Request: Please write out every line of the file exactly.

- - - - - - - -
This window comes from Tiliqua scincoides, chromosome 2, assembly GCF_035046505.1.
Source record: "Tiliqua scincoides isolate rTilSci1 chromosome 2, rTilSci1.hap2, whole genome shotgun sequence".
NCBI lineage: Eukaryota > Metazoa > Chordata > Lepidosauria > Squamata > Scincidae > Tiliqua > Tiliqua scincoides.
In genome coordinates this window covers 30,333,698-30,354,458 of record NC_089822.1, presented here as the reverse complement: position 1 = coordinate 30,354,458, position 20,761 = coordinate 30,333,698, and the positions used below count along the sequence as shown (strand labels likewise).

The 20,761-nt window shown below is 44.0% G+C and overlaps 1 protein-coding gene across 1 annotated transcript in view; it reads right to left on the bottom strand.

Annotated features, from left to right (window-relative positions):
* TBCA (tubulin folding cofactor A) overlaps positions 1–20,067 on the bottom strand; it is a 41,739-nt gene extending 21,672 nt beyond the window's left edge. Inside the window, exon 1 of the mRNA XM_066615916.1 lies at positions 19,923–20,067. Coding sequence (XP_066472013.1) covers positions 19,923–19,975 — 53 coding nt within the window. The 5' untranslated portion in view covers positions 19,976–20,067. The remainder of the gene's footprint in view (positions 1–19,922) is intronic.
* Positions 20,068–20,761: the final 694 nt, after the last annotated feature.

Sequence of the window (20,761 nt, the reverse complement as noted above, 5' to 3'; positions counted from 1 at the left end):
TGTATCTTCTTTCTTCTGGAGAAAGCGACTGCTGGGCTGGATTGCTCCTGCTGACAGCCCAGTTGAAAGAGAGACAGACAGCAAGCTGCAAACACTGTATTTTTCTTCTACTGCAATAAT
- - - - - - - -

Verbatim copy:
This window comes from Tiliqua scincoides, chromosome 2, assembly GCF_035046505.1.
Source record: "Tiliqua scincoides isolate rTilSci1 chromosome 2, rTilSci1.hap2, whole genome shotgun sequence".
NCBI lineage: Eukaryota > Metazoa > Chordata > Lepidosauria > Squamata > Scincidae > Tiliqua > Tiliqua scincoides.
In genome coordinates this window covers 30,333,698-30,354,458 of record NC_089822.1, presented here as the reverse complement: position 1 = coordinate 30,354,458, position 20,761 = coordinate 30,333,698, and the positions used below count along the sequence as shown (strand labels likewise).

The 20,761-nt window shown below is 44.0% G+C and overlaps 1 protein-coding gene across 1 annotated transcript in view; it reads right to left on the bottom strand.

Annotated features, from left to right (window-relative positions):
* TBCA (tubulin folding cofactor A) overlaps positions 1–20,067 on the bottom strand; it is a 41,739-nt gene extending 21,672 nt beyond the window's left edge. Inside the window, exon 1 of the mRNA XM_066615916.1 lies at positions 19,923–20,067. Coding sequence (XP_066472013.1) covers positions 19,923–19,975 — 53 coding nt within the window. The 5' untranslated portion in view covers positions 19,976–20,067. The remainder of the gene's footprint in view (positions 1–19,922) is intronic.
* Positions 20,068–20,761: the final 694 nt, after the last annotated feature.

Sequence of the window (20,761 nt, the reverse complement as noted above, 5' to 3'; positions counted from 1 at the left end):
TGTATCTTCTTTCTTCTGGAGAAAGCGACTGCTGGGCTGGATTGCTCCTGCTGACAGCCCAGTTGAAAGAGAGACAGACAGCAAGCTGCAAACACTGTATTTTTCTTCTACTGCAATAAT